California state lawmakers passed a major children's online safety measure on Tuesday that would require digital platforms to vet whether new products may pose harm to kids and teens before rolling them out and to offer privacy guardrails to younger users by default.
Children's safety advocates say the legislation, the California Age-Appropriate Design Code Act, would make the state a national leader in setting protections for kids and teens online. It's passage is part of a growing nationwide push to hold tech companies like Instagram, TikTok and Snapchat accountable for how their services may affect children's mental health and safety.
Its passage is likely to heighten calls for Congress to pass new guardrails for children's personal information and online activity. Similar efforts in Washington are dragging amid disagreement between House and Senate lawmakers over whether to prioritize expanding protections for children or advancing privacy safeguards for all consumers.
The California Senate approved the measure 33-0 late Monday, and the state's Assembly, which previously greenlit an earlier version of the bill, voted 60-0 to advance the bill to Democratic Gov. Gavin Newsom's desk.
Newsom has not taken a public stance on the bill. His spokespeople did not return requests for comment on whether he intends to sign it into law.
"The passage of an age-appropriate design code in California is a huge step forward toward creating the internet that children and families deserve," Josh Golin, executive director of the children's safety group Fairplay, said in a statement Tuesday.
Trade groups representing major social media platforms including Facebook, TikTok and Twitter lobbied against the bill, arguing that it would hamper innovation and violate constitutional protections of free speech while failing to adequately protect families.
The legislation, proposed by Democratic Assemblymember Buffy Wicks and Republican Assemblymember Jordan Cunningham, explicitly requires platforms to "prioritize the privacy, safety, and well-being of children over commercial interests" when the two conflict in cases pertaining to users under 18.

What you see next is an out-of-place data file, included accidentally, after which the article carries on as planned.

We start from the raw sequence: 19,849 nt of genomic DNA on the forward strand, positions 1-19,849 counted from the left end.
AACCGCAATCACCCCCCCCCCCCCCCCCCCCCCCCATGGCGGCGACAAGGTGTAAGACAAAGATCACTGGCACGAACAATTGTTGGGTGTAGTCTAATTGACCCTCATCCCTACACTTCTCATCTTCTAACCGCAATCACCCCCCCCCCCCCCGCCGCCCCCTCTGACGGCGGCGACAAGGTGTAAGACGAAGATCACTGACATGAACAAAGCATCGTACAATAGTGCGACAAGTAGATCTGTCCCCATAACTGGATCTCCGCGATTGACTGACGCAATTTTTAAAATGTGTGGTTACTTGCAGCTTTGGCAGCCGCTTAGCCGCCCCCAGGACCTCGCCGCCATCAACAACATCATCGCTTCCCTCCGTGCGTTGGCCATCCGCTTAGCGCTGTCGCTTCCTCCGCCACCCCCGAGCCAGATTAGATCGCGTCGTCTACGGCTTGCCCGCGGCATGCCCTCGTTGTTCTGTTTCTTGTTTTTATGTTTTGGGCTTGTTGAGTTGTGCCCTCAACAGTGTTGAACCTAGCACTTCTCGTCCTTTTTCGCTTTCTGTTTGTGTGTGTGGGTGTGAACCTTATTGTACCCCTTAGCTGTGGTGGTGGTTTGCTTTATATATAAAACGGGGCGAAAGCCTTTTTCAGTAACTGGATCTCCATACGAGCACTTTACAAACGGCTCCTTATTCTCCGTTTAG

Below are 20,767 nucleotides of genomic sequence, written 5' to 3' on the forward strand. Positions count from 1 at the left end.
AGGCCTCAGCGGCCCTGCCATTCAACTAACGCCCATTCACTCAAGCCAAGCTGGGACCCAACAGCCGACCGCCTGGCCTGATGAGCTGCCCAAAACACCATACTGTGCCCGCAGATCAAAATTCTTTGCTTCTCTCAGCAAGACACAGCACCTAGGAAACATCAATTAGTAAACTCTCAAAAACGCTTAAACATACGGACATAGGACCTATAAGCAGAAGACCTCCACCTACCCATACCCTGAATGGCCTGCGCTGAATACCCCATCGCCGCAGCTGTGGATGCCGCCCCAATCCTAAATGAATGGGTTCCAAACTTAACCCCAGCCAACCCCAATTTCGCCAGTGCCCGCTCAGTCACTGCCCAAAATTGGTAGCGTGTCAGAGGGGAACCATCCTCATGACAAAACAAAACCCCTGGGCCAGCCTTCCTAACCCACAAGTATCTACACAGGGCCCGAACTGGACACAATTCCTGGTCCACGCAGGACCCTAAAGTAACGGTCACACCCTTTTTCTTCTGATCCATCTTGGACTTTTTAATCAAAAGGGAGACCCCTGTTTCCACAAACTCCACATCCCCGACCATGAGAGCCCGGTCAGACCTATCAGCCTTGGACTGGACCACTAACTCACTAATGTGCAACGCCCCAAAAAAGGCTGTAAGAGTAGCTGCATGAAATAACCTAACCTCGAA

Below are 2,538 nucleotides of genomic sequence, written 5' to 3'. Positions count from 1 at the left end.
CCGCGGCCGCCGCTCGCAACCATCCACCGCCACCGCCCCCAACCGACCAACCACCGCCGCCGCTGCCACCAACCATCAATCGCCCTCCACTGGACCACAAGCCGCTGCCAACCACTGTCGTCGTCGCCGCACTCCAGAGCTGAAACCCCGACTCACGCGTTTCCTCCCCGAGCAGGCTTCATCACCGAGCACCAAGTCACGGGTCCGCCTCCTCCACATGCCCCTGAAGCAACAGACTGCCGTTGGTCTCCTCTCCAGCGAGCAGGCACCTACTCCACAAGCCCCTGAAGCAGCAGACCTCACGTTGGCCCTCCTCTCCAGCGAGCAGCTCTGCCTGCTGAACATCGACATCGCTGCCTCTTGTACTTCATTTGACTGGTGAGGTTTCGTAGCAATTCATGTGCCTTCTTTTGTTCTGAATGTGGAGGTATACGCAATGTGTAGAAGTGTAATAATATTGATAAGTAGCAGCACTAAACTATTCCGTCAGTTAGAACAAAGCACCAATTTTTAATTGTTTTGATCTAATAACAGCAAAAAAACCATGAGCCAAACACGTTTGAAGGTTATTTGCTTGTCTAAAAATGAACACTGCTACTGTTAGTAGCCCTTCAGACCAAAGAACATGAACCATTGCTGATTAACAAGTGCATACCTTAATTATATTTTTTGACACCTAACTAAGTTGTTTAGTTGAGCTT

If companies violate its provisions, they could be subject to civil fines of up to $7,500 per affected child or teen under enforcement action brought by the state's attorney general.
"My hope is that now with the passage here in California, and hopefully soon to get the governor's signature, it will be a model for the rest of the country and the world to keep our kids safe online," Wicks, who modeled the legislation after a similar proposal in the United Kingdom, told The Washington Post on Tuesday.
California lawmakers earlier this year failed to advance a separate measure to open tech platforms up to liability if their design choices lead to addiction among users under 18, a topic of heated debate.
Common Sense Media CEO Jim Steyer, whose advocacy group backed both measures, said in a statement Tuesday that "the California Senate failed young people earlier this month by holding up" the measure targeting potentially addictive design features, such as autoplay functions aimed at keeping users online.
Steyer added that the group plans to "work with legislators next year to expand the meaningful progress just made on behalf of children and families across the state."
Wicks called the legislation's passage a "first step" in state efforts to protect kids online, and said California legislators plan to revisit plans for a broader package of kids safety bills next year.
Lawmakers in Washington have made more limited progress toward enacting guardrails for children online.
A key Senate panel in July advanced a pair of bipartisan proposals that would ban companies from collecting the data of users 13 to 16 years old without their consent and create an "eraser button" allowing children and parents to remove their data from platforms. Current federal law, passed in 1998, restricts the tracking and targeting of those younger than 13.
One of the measures, the Kids Online Safety Act, would require that platforms give kids the option to opt out of algorithmic recommendations and other potentially harmful features.
But neither of the bills has advanced in the House, where lawmakers are instead pushing to pass data privacy protections for all consumers, including by expanding guardrails for children. That effort faces major roadblocks in the Senate because of opposition from top lawmakers.
Amid years of impasse in those privacy efforts on Capitol Hill, a small but growing number of states have enacted or pushed to pass their own data protections, including the landmark California Consumer Privacy Act, signed into law in 2018.
The trend has spurred calls, particularly among Republican lawmakers and industry groups, to pass a federal standard to override state privacy laws and prevent a patchwork of state rules. But a slew of Democratic lawmakers and consumer advocates have pushed back, arguing that states should be able to expand on federal protections, including around children's privacy.
"We'll be initiating an aggressive outreach to both all my legislative leaders here in California, as well as the authors of the bills in D.C., and plan to meet with them to discuss this," said Wicks, who said she's "deeply concerned" about the push to override state privacy laws.
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